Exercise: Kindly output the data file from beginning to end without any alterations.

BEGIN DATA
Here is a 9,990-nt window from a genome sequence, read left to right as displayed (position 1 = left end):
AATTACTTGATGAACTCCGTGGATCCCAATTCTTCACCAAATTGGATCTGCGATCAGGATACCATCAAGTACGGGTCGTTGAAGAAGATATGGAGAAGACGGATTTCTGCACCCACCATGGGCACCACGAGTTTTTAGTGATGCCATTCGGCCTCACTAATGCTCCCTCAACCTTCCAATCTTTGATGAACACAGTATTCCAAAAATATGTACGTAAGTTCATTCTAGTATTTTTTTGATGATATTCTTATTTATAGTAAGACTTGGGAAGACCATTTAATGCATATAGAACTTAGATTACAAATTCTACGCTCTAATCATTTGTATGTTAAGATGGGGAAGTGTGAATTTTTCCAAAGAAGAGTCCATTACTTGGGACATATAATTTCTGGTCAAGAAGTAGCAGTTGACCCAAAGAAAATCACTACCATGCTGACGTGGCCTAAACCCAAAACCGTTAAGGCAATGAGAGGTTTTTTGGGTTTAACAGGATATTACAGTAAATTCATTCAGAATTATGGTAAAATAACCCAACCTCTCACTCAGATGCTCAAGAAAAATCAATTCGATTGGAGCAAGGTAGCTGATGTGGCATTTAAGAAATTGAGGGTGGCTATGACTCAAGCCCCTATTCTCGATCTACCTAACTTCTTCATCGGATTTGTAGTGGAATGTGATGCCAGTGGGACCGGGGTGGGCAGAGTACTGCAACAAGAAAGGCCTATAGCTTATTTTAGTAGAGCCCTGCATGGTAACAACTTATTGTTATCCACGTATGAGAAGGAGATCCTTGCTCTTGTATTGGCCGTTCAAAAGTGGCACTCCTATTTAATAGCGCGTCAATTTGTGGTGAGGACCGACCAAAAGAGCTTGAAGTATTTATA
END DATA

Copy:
Here is a 9,990-nt window from a genome sequence, read left to right as displayed (position 1 = left end):
AATTACTTGATGAACTCCGTGGATCCCAATTCTTCACCAAATTGGATCTGCGATCAGGATACCATCAAGTACGGGTCGTTGAAGAAGATATGGAGAAGACGGATTTCTGCACCCACCATGGGCACCACGAGTTTTTAGTGATGCCATTCGGCCTCACTAATGCTCCCTCAACCTTCCAATCTTTGATGAACACAGTATTCCAAAAATATGTACGTAAGTTCATTCTAGTATTTTTTTGATGATATTCTTATTTATAGTAAGACTTGGGAAGACCATTTAATGCATATAGAACTTAGATTACAAATTCTACGCTCTAATCATTTGTATGTTAAGATGGGGAAGTGTGAATTTTTCCAAAGAAGAGTCCATTACTTGGGACATATAATTTCTGGTCAAGAAGTAGCAGTTGACCCAAAGAAAATCACTACCATGCTGACGTGGCCTAAACCCAAAACCGTTAAGGCAATGAGAGGTTTTTTGGGTTTAACAGGATATTACAGTAAATTCATTCAGAATTATGGTAAAATAACCCAACCTCTCACTCAGATGCTCAAGAAAAATCAATTCGATTGGAGCAAGGTAGCTGATGTGGCATTTAAGAAATTGAGGGTGGCTATGACTCAAGCCCCTATTCTCGATCTACCTAACTTCTTCATCGGATTTGTAGTGGAATGTGATGCCAGTGGGACCGGGGTGGGCAGAGTACTGCAACAAGAAAGGCCTATAGCTTATTTTAGTAGAGCCCTGCATGGTAACAACTTATTGTTATCCACGTATGAGAAGGAGATCCTTGCTCTTGTATTGGCCGTTCAAAAGTGGCACTCCTATTTAATAGCGCGTCAATTTGTGGTGAGGACCGACCAAAAGAGCTTGAAGTATTTATA